The Innovative Manufacturing Cooperative Research Centre (IMCRC) is co-funding a new $3.4 million manufacturing R&D project aimed at scaling newly-developed advanced coating technologies.
The three-year project will see Deakin university’s Institute for Frontier Materials (IFM) team up with engineering equipment specialists Proficiency Contracting and technology experts Xefco, whose researchers have developed a novel atmospheric plasma coating system that reduces the costs and complexities of existing coating equipment.
The combined research team believes the project will result in better durability for textile coatings and reduced energy, water and chemical consumption during the manufacturing process.
“What we’ve managed to develop is a coating system that reduces the costs and complexities of existing equipment used to apply coatings, such as those that make textiles water-repellent, absorbent, flame retardant or odour free, said IFM Senior Research Fellow in Plasma and project leader, Dr Weiwei Lei.
“Thanks to support from our partners and IMCRC, we will now aim to improve and optimise the functional coating process, to get this lab-scale technology ready for production testing at a textile mill and global commercial use by 2021.”
Xefco CEO Thomas Hussey said the company will establish an advanced manufacturing supply chain of local businesses by developing, testing and manufacturing the system in Australia.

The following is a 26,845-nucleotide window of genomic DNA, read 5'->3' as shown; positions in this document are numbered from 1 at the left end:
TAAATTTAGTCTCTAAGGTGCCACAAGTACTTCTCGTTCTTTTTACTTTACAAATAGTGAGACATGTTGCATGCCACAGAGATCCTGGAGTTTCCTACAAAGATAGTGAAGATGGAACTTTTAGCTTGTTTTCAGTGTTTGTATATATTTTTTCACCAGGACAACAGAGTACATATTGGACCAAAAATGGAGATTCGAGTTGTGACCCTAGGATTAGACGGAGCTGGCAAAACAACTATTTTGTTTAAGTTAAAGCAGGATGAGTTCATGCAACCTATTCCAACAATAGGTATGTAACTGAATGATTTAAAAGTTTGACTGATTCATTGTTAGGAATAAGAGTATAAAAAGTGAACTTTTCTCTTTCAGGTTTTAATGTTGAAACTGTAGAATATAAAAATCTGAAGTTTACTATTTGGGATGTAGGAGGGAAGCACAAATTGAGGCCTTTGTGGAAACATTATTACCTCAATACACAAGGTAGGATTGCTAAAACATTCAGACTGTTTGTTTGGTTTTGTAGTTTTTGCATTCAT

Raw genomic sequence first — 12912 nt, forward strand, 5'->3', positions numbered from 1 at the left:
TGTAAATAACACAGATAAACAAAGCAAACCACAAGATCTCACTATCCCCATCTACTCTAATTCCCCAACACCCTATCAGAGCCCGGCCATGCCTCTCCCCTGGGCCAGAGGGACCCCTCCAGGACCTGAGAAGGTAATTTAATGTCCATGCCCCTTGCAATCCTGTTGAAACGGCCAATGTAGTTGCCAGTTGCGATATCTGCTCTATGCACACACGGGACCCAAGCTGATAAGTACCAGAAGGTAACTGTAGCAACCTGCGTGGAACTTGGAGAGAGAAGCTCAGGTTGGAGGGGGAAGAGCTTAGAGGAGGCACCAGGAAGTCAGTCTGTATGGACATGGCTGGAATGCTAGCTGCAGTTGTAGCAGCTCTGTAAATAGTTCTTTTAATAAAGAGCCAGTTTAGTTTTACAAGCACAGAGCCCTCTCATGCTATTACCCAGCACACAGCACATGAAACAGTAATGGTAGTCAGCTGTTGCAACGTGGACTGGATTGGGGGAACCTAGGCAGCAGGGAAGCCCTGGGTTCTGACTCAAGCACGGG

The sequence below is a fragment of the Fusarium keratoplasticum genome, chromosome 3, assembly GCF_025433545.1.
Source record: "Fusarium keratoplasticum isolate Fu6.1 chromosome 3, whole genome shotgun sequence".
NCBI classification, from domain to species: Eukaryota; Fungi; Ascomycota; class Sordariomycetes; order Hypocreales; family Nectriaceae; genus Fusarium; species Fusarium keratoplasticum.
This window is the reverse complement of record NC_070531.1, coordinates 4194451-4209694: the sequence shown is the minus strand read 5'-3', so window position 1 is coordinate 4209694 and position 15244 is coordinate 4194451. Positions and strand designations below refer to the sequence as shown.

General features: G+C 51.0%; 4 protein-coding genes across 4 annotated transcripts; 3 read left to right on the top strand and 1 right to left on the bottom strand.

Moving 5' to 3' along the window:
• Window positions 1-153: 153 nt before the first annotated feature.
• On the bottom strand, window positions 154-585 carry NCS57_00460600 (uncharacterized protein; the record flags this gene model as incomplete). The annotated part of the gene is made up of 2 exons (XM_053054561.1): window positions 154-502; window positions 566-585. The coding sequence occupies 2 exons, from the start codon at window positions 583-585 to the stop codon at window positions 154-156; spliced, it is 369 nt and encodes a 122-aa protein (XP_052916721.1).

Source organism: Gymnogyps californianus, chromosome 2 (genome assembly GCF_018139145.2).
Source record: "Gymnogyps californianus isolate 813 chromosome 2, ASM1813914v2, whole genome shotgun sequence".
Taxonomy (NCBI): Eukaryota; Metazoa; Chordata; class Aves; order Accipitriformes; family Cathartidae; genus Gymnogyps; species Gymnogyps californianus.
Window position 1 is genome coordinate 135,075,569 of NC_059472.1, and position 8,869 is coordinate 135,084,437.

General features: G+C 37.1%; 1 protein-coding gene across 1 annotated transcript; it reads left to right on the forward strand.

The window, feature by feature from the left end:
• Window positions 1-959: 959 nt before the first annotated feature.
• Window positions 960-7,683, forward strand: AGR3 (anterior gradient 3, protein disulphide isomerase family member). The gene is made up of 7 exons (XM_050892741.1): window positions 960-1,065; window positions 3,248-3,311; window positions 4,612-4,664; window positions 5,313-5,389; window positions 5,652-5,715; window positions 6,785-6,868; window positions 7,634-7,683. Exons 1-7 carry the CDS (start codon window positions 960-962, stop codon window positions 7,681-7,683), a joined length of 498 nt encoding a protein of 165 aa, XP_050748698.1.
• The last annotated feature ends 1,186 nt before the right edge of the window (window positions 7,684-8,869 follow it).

“The partnership with the IMCRC, Deakin and Proficiency Contracting is a major step forward for the development of innovative technologies for the global textile industry,” Mr Hussey added,
“This project brings a broad spectrum of scientific and engineering expertise together with the required resources to rapidly elevate it to commercial readiness.”
David Chuter, CEO and Managing Director at IMCRC, said the next stage of the project will be dedicated to ‘adapting and moving the technology’ from lab scale to a commercially viable textile coating system.
“Over the past decade there have been significant developments in the application technologies, machinery and processes for textile coating that have enhanced and extended the range of functional performance of textiles,” Mr Chuter said.
“The next decade will be about innovative textile manufacturing technologies and processes that are environmentally friendly and resource-efficient. The novel atmospheric plasma system that Xefco and IFM are developing will set the path for the future viability of the industry.”